- Candidates applying for a role from the EU can use their passport or national ID card to evidence their identity.
- Other international applicants can produce an immigration document to prove their right to work in the UK.
Should you have staff from EU countries that have not already done so, they may need support to apply to the EU Settlement Scheme before the 30th June cut off.
There are a few rules around eligibility for the scheme, in that:
- They need to have started living in the UK before 31st December 2020.
- UK residents originally from the EU must apply even if they already hold permanent residence.
- Children must be applied for separately from their parents or guardians.
People living and working in the UK don’t need to apply to the scheme if they already have indefinite leave to enter the UK, remain in the UK, hold dual citizenship, or are an Irish citizen.
Workers who have a British job but don’t live in the country do not need to apply. They are called ‘Frontier Workers’ and there is a separate permit available.
Is UK Employment Law Likely to Change in the Future?
Potentially. But given the current pandemic crisis and the last-minute nature of the departure agreement from the EU, it seems very unlikely that the government will implement any widespread reforms in the near future.
Discrimination law is the most probable area of reform. The UK already had discrimination laws far in advance of joining the EU, although this was updated when the Equality Act came into force in 2010.
There is a chance that the newly autonomous British government may introduce changes such as:
- Capping the maximum discrimination award amount.
- Banning zero-hours contracts.
- Increasing the capacity of trade unions.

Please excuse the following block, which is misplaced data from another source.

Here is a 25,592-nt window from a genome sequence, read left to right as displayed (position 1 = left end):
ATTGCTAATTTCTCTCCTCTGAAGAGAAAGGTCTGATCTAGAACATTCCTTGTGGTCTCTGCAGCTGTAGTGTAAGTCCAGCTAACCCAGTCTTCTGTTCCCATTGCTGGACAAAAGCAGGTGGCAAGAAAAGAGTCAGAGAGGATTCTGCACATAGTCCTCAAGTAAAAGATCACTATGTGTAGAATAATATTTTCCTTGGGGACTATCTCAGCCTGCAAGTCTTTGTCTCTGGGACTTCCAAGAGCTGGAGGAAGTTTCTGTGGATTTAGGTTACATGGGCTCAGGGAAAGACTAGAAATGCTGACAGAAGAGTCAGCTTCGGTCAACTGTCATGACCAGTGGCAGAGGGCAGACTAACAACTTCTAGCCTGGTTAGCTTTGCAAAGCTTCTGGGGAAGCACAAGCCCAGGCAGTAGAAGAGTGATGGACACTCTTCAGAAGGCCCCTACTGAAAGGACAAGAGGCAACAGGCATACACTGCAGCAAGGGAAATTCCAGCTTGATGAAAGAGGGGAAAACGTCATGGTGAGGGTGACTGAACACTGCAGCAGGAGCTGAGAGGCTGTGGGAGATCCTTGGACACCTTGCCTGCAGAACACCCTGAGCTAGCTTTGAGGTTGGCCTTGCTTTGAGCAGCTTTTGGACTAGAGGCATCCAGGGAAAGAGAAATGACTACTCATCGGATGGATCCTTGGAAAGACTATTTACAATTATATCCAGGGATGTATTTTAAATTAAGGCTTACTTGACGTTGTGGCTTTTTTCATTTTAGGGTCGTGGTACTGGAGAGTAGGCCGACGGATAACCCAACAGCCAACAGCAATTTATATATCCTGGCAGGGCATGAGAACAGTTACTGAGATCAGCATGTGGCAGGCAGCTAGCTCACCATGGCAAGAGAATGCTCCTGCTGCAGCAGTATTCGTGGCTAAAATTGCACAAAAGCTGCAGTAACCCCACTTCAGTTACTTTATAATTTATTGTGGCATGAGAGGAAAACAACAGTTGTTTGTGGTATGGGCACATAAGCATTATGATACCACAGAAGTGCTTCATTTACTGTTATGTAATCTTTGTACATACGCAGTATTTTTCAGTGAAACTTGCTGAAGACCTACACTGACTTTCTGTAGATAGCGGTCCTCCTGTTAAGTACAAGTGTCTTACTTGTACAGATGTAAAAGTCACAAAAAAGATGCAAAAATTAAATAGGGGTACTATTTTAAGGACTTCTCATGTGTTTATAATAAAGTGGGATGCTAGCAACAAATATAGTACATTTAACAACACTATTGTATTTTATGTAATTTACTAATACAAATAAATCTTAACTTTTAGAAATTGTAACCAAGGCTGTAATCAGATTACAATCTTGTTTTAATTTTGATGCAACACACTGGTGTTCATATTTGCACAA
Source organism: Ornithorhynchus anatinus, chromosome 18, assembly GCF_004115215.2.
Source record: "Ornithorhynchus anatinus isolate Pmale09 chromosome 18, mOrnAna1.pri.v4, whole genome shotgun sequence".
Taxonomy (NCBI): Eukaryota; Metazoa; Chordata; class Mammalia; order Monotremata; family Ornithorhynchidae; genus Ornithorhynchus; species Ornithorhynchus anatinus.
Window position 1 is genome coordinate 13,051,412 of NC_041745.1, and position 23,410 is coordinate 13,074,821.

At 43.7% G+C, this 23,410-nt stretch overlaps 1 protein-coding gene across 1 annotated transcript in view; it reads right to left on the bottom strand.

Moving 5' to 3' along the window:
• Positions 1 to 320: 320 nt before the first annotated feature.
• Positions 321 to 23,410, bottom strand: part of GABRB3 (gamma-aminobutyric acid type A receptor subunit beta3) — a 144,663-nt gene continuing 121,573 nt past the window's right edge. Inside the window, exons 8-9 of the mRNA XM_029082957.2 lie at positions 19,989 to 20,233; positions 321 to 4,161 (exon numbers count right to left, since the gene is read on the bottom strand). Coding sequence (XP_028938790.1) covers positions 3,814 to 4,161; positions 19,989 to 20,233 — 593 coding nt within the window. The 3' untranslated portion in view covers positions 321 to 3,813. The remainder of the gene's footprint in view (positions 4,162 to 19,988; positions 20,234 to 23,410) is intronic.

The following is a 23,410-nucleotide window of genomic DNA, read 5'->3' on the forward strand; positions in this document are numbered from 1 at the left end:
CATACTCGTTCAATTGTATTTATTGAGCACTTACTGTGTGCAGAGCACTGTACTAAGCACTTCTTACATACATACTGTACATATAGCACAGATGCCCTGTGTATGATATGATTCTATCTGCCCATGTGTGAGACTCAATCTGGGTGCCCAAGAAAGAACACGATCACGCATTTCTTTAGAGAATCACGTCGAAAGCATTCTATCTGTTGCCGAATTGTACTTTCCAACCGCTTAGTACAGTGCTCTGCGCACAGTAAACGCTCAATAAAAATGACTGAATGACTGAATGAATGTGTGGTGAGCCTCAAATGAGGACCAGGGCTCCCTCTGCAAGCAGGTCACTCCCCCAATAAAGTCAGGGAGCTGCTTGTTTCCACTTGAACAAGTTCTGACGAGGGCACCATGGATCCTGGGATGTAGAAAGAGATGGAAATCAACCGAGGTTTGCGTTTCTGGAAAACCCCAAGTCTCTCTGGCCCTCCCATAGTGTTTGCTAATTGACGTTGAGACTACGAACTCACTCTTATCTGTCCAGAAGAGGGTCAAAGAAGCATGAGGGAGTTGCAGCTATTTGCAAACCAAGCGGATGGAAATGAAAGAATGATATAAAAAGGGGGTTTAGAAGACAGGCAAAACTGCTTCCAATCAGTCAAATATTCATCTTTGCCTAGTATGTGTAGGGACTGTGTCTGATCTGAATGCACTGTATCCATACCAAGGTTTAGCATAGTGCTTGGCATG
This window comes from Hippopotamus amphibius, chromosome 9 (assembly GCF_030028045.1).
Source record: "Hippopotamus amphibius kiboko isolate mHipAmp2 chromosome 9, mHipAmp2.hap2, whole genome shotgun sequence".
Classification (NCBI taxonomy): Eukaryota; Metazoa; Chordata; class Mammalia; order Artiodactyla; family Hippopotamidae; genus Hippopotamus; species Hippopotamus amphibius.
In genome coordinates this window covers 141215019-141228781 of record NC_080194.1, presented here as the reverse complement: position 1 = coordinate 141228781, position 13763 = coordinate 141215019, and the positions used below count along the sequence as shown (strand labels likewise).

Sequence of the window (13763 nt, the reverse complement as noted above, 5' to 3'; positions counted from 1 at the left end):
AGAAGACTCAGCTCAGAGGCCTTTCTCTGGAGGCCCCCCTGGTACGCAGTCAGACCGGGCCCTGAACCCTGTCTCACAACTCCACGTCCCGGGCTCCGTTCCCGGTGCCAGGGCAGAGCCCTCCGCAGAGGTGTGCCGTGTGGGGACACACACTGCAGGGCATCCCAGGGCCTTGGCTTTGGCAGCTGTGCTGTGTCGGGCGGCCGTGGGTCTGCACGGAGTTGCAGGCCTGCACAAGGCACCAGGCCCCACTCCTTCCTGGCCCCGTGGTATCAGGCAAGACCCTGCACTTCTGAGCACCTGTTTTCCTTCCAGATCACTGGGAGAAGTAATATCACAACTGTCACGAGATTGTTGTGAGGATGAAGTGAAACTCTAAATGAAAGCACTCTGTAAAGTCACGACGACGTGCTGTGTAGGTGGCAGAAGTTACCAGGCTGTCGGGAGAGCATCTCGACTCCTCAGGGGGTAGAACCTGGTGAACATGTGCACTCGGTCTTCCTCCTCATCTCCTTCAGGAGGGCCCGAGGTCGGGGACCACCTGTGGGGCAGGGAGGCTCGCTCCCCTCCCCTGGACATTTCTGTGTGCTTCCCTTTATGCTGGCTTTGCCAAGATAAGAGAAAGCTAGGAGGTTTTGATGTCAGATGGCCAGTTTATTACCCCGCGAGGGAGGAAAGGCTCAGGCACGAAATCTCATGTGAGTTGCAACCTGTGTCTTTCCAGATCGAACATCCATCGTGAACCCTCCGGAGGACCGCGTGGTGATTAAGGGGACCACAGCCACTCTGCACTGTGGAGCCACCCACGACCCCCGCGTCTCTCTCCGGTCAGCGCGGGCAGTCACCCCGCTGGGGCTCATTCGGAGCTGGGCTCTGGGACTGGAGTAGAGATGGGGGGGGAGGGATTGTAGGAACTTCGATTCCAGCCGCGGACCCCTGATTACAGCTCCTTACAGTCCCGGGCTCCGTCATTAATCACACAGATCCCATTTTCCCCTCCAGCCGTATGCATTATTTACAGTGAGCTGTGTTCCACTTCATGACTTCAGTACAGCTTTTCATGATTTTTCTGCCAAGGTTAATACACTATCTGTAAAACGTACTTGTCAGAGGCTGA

- Changing rules for TUPE transfers.
- Reviewing the rights of agency workers.
- Amending laws around holiday pay.
However, these are speculations and proposals, some of which were announced by The Labour Party and would not be considered were they not to win the next election.
Any changes to employment law would also take a considerable amount of time to introduce.
Theoretically, the Supreme Court has the power to overturn British laws created in line with EU directives. Such changes would still be subject to substantial debate and would be highly unlikely to be implemented any time soon.
For now, we continue as we were. With consideration given to EU citizens working in the UK who need to apply through the settlement scheme to continue doing so.
The most significant potential for change is around UK laws influenced by the European Court of Justice decisions. The Withdrawal Act 2018 allows the British court system to change rules and disregard initiatives agreed upon after 31st December 2020 – but not before.
If you are concerned about any aspect of employment law, how Brexit might impact your workforce, or what protections you can put in place for your staff, please contact The Law Firm Group.
Our Workplace Law teams are specialists in employment law and can offer professional advice about the best options to safeguard your business.